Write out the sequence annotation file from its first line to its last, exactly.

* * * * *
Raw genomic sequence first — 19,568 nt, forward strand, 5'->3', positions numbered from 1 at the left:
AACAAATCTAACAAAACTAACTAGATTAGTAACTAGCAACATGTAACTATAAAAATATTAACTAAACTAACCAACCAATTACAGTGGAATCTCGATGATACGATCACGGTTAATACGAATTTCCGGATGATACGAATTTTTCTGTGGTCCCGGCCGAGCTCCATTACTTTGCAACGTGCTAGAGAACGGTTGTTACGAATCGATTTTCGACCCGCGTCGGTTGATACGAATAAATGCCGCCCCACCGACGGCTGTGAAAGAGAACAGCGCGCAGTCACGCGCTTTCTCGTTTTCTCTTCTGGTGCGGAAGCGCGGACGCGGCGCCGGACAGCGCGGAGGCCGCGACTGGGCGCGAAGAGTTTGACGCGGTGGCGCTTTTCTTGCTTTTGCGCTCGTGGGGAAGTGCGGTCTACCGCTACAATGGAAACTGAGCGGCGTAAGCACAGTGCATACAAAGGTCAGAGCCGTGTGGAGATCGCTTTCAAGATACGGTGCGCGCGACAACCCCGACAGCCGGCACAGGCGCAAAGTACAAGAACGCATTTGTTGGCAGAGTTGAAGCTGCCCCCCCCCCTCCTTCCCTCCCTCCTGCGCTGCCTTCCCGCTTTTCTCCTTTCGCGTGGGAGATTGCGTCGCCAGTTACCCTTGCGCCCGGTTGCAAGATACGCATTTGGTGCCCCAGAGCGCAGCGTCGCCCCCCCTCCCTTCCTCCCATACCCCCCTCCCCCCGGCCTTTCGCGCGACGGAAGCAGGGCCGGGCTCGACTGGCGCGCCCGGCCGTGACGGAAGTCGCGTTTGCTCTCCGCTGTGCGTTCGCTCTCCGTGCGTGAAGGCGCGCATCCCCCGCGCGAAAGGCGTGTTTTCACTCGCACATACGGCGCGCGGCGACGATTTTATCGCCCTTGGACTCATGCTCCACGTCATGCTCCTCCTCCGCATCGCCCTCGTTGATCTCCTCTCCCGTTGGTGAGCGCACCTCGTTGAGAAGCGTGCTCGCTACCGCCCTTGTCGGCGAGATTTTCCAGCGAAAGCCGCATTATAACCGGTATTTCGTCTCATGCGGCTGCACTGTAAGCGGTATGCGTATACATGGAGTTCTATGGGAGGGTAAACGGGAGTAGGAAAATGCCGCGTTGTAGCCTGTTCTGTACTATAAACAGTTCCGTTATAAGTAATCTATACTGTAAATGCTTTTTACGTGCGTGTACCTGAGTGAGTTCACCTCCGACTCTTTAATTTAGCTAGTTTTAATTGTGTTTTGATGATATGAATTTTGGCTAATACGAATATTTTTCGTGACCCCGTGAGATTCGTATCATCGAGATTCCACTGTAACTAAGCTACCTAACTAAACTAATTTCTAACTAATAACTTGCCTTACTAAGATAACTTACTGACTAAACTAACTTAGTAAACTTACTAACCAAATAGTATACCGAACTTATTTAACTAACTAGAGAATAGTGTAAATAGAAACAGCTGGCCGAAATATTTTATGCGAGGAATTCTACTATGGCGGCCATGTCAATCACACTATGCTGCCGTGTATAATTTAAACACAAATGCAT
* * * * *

Raw genomic sequence first — 19,568 nt, forward strand, 5'->3', positions numbered from 1 at the left:
AACAAATCTAACAAAACTAACTAGATTAGTAACTAGCAACATGTAACTATAAAAATATTAACTAAACTAACCAACCAATTACAGTGGAATCTCGATGATACGATCACGGTTAATACGAATTTCCGGATGATACGAATTTTTCTGTGGTCCCGGCCGAGCTCCATTACTTTGCAACGTGCTAGAGAACGGTTGTTACGAATCGATTTTCGACCCGCGTCGGTTGATACGAATAAATGCCGCCCCACCGACGGCTGTGAAAGAGAACAGCGCGCAGTCACGCGCTTTCTCGTTTTCTCTTCTGGTGCGGAAGCGCGGACGCGGCGCCGGACAGCGCGGAGGCCGCGACTGGGCGCGAAGAGTTTGACGCGGTGGCGCTTTTCTTGCTTTTGCGCTCGTGGGGAAGTGCGGTCTACCGCTACAATGGAAACTGAGCGGCGTAAGCACAGTGCATACAAAGGTCAGAGCCGTGTGGAGATCGCTTTCAAGATACGGTGCGCGCGACAACCCCGACAGCCGGCACAGGCGCAAAGTACAAGAACGCATTTGTTGGCAGAGTTGAAGCTGCCCCCCCCCCTCCTTCCCTCCCTCCTGCGCTGCCTTCCCGCTTTTCTCCTTTCGCGTGGGAGATTGCGTCGCCAGTTACCCTTGCGCCCGGTTGCAAGATACGCATTTGGTGCCCCAGAGCGCAGCGTCGCCCCCCCTCCCTTCCTCCCATACCCCCCTCCCCCCGGCCTTTCGCGCGACGGAAGCAGGGCCGGGCTCGACTGGCGCGCCCGGCCGTGACGGAAGTCGCGTTTGCTCTCCGCTGTGCGTTCGCTCTCCGTGCGTGAAGGCGCGCATCCCCCGCGCGAAAGGCGTGTTTTCACTCGCACATACGGCGCGCGGCGACGATTTTATCGCCCTTGGACTCATGCTCCACGTCATGCTCCTCCTCCGCATCGCCCTCGTTGATCTCCTCTCCCGTTGGTGAGCGCACCTCGTTGAGAAGCGTGCTCGCTACCGCCCTTGTCGGCGAGATTTTCCAGCGAAAGCCGCATTATAACCGGTATTTCGTCTCATGCGGCTGCACTGTAAGCGGTATGCGTATACATGGAGTTCTATGGGAGGGTAAACGGGAGTAGGAAAATGCCGCGTTGTAGCCTGTTCTGTACTATAAACAGTTCCGTTATAAGTAATCTATACTGTAAATGCTTTTTACGTGCGTGTACCTGAGTGAGTTCACCTCCGACTCTTTAATTTAGCTAGTTTTAATTGTGTTTTGATGATATGAATTTTGGCTAATACGAATATTTTTCGTGACCCCGTGAGATTCGTATCATCGAGATTCCACTGTAACTAAGCTACCTAACTAAACTAATTTCTAACTAATAACTTGCCTTACTAAGATAACTTACTGACTAAACTAACTTAGTAAACTTACTAACCAAATAGTATACCGAACTTATTTAACTAACTAGAGAATAGTGTAAATAGAAACAGCTGGCCGAAATATTTTATGCGAGGAATTCTACTATGGCGGCCATGTCAATCACACTATGCTGCCGTGTATAATTTAAACACAAATGCAT